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An ounce of creed and a dose of humility go a long way

LITTLE ROCK AIR FORCE BASE, Ark. -- During our Commander's Call last week, I had the privilege of reciting our Airman's Creed with the men and women of the 314th Airlift Wing.

The next day, when I had time to reflect on what it meant to me, I recalled a statement made by the late and honorable Dr. Martin Luther King: "If you can't run, then walk. If you can't walk, then crawl. But whatever you do, keep moving."

Dr. King's statement as profound as it was then, still holds true today in our perseverance as a society, as a free nation, and as members of our Armed Forces. It captures the essence of our Airman's Creed in that it embodies the warrior spirit in everyone to never give up, to fight the good fight, to stand up against tyranny and defend those who can't defend themselves, and to do it with integrity, honor and morale character.

As members of the Armed Forces, we are held to that exact standard every day, and in my opinion, no one comes closer to maintaining that standard than Airmen. What enables us to live this way of course, is our Core Values of "Integrity First, Service Before Self, and Excellence in All We Do," and our willingness to truly be a selfless servant.

The road map to which makes this achievable is the internalization of our Airman's Creed. For some, it's just words on a piece of paper. For others it's just something else to memorize. I would suggest it's much more than that: it's a doctrine of sorts that captures the essence of what an American Airman represents.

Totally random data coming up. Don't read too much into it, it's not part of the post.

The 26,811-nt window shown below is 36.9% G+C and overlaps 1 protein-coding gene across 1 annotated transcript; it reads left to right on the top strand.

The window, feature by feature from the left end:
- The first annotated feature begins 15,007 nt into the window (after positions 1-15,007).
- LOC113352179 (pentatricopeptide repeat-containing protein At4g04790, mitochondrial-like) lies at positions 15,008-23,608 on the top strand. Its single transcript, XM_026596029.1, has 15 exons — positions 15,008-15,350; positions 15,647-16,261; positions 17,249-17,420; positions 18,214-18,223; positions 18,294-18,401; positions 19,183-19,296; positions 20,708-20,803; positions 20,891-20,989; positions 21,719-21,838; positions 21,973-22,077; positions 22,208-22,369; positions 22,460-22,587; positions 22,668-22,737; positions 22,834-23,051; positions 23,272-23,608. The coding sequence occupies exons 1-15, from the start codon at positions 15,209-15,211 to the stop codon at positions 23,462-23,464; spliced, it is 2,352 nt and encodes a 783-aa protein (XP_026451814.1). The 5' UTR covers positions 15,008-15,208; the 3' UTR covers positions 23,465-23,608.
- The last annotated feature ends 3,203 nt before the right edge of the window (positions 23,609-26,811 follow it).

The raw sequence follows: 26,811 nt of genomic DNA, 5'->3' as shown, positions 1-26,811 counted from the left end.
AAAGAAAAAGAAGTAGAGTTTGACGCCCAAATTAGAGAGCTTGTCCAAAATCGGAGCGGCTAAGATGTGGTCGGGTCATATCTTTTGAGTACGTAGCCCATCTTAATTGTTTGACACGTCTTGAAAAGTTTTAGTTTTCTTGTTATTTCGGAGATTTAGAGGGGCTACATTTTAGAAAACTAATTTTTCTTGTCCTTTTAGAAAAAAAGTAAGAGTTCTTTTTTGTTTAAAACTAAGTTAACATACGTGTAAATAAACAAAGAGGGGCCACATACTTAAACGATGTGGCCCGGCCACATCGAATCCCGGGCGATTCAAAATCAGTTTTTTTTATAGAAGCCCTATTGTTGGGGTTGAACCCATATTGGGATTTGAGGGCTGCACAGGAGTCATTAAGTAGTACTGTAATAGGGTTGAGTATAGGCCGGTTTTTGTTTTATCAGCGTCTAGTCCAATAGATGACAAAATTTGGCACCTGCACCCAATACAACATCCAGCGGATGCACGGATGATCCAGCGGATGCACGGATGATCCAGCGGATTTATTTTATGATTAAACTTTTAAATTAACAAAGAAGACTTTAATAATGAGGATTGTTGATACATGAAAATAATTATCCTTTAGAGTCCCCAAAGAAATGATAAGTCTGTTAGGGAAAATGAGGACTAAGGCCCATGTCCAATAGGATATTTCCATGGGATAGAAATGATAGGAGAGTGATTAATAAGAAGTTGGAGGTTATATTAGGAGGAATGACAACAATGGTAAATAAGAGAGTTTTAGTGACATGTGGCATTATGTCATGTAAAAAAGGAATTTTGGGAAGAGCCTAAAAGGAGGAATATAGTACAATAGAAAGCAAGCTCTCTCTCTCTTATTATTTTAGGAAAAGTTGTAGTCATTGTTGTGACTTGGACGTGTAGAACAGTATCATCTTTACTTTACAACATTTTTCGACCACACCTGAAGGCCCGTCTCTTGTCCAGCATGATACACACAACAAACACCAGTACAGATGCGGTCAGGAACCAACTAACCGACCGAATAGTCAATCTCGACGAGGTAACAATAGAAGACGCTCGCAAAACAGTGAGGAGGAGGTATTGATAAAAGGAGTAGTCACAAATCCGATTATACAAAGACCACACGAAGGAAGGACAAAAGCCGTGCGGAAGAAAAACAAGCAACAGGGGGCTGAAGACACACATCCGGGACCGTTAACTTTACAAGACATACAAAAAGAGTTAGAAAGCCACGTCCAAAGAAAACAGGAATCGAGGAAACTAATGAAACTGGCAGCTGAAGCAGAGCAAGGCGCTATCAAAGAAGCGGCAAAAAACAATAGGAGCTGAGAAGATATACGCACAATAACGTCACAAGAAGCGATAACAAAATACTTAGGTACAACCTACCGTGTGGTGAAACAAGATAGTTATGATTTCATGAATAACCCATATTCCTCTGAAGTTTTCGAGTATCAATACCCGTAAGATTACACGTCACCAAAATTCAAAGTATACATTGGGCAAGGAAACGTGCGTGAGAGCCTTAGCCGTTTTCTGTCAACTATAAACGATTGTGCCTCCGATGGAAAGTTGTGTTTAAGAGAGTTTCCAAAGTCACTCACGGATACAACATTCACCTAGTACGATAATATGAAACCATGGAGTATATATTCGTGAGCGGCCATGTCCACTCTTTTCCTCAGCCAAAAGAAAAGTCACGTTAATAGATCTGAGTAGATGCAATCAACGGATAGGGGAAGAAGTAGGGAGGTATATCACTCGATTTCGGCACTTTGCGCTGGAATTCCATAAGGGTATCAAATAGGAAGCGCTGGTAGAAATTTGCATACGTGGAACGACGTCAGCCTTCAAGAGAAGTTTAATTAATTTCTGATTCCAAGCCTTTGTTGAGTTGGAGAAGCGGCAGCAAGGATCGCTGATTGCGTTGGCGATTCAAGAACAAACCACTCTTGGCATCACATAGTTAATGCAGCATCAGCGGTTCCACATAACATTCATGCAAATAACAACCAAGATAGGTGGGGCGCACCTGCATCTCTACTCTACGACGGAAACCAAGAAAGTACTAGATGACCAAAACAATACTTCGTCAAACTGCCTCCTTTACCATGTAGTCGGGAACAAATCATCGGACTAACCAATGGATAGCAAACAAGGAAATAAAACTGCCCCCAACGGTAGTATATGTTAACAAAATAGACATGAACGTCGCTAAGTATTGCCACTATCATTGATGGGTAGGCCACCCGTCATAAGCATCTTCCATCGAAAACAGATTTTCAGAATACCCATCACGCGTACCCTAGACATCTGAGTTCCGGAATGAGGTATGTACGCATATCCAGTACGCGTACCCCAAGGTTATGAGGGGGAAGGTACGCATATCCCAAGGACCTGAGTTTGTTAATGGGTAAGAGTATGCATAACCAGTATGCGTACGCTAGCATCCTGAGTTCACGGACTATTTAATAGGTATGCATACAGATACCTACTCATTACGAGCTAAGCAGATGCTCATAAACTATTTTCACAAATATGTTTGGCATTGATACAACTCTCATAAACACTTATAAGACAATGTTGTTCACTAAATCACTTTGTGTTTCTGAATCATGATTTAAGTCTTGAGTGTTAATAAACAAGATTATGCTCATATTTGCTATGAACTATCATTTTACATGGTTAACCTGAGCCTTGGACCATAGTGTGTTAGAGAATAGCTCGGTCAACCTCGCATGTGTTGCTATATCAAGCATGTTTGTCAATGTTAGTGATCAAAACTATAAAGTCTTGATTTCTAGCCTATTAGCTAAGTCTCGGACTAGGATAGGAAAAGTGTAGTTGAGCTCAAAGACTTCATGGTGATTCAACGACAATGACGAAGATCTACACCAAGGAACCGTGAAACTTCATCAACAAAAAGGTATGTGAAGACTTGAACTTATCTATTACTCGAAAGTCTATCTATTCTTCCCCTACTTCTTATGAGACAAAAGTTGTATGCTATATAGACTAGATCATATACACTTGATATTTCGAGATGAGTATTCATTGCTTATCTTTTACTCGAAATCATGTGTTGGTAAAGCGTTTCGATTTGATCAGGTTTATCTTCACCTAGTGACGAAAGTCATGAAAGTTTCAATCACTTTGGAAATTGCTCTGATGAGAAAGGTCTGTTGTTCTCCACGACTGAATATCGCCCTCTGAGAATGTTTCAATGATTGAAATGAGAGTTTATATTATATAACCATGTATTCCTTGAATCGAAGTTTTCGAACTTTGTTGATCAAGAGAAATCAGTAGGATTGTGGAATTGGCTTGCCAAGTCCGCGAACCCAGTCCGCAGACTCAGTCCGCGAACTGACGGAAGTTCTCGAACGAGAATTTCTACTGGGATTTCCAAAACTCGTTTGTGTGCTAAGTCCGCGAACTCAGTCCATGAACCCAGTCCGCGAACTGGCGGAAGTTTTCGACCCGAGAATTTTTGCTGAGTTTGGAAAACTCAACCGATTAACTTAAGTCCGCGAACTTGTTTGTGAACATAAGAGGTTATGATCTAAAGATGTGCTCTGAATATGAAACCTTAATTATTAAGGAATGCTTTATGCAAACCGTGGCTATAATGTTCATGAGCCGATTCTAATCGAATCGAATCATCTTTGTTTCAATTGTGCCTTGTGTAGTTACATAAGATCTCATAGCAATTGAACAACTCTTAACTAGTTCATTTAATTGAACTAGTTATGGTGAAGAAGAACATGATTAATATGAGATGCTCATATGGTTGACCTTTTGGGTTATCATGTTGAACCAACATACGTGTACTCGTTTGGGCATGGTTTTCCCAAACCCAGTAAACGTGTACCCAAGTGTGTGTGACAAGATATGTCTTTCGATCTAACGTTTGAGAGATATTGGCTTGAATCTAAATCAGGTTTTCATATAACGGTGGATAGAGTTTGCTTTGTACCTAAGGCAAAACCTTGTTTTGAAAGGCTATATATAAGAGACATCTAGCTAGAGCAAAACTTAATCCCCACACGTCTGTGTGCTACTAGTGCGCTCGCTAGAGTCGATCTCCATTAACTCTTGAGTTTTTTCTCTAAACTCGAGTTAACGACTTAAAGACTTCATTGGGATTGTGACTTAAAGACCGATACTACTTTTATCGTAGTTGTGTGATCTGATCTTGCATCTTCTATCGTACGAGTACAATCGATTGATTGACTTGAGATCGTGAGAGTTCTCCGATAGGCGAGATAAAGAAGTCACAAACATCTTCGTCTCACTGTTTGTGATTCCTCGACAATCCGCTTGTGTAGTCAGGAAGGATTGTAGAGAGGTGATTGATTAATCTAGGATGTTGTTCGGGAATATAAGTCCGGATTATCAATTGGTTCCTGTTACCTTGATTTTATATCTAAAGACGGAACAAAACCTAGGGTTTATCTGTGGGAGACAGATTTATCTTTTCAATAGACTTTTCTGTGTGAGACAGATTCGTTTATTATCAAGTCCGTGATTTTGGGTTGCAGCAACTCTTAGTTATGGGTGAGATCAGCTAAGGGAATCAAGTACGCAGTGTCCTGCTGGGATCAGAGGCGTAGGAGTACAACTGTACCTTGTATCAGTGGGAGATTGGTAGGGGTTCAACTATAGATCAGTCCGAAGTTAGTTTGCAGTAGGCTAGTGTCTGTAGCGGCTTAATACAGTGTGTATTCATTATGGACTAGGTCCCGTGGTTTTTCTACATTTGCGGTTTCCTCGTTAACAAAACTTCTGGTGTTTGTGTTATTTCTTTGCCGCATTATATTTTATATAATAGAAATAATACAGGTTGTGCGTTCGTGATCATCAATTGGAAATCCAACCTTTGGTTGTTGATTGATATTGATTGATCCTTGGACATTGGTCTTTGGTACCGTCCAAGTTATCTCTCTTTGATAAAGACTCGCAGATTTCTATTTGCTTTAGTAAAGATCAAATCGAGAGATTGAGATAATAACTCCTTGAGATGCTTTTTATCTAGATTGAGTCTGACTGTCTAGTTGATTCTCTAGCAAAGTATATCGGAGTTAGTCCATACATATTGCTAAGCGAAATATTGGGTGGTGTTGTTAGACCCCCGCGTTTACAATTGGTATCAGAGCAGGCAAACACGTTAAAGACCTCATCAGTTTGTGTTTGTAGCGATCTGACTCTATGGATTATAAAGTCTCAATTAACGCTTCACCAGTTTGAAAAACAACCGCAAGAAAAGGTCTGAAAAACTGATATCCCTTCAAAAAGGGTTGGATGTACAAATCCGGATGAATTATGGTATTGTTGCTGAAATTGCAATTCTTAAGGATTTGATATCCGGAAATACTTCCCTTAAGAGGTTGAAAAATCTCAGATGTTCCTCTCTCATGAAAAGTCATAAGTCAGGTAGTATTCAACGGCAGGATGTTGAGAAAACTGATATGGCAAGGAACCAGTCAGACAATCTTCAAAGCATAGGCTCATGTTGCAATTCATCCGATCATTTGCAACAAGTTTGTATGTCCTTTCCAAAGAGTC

It captures that selfless act of an all volunteer force, it defines our mission and our commitment to service, our dedication and resolve to see justice prevail and our resolve to support those that support our way of life. It requires giving it your all on a daily basis with a great deal of humility. Some would say humility is a sign of weakness... I would beg to differ. I have heard it said that; "humility is not thinking less of yourself, it's about thinking about yourself less."

It's difficult at times to show humility, but if you take it within this context you can see that thinking about ourselves less, and placing the emphasis on others, affords us the ability to become selfless servants and better leaders. Not to mention the pride you feel when you see other Airmen succeed. I challenge all of us to show more humility as selfless servants.

Remember, we're all part of something much larger and greater than any one of us. We must never leave those that support us behind. We must never falter in our pursuit.

After all, failure is not an option.